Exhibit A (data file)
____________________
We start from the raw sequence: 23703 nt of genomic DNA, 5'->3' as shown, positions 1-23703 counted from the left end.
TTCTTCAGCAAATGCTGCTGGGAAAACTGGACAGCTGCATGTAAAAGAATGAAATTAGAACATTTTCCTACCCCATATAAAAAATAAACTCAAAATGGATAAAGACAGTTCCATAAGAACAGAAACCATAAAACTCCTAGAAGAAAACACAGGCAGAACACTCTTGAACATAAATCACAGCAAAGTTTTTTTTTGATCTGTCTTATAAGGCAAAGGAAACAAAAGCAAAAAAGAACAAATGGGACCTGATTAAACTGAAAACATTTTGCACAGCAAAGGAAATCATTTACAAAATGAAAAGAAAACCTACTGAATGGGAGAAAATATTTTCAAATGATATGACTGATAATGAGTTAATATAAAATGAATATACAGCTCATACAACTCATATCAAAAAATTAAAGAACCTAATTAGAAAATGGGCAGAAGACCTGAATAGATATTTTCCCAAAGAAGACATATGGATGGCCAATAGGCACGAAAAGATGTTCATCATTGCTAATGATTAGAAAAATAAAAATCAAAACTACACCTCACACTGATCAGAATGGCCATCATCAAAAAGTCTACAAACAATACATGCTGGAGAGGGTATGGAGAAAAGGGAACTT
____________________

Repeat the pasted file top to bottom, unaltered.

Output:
We start from the raw sequence: 23703 nt of genomic DNA, 5'->3' as shown, positions 1-23703 counted from the left end.
TTCTTCAGCAAATGCTGCTGGGAAAACTGGACAGCTGCATGTAAAAGAATGAAATTAGAACATTTTCCTACCCCATATAAAAAATAAACTCAAAATGGATAAAGACAGTTCCATAAGAACAGAAACCATAAAACTCCTAGAAGAAAACACAGGCAGAACACTCTTGAACATAAATCACAGCAAAGTTTTTTTTTGATCTGTCTTATAAGGCAAAGGAAACAAAAGCAAAAAAGAACAAATGGGACCTGATTAAACTGAAAACATTTTGCACAGCAAAGGAAATCATTTACAAAATGAAAAGAAAACCTACTGAATGGGAGAAAATATTTTCAAATGATATGACTGATAATGAGTTAATATAAAATGAATATACAGCTCATACAACTCATATCAAAAAATTAAAGAACCTAATTAGAAAATGGGCAGAAGACCTGAATAGATATTTTCCCAAAGAAGACATATGGATGGCCAATAGGCACGAAAAGATGTTCATCATTGCTAATGATTAGAAAAATAAAAATCAAAACTACACCTCACACTGATCAGAATGGCCATCATCAAAAAGTCTACAAACAATACATGCTGGAGAGGGTATGGAGAAAAGGGAACTT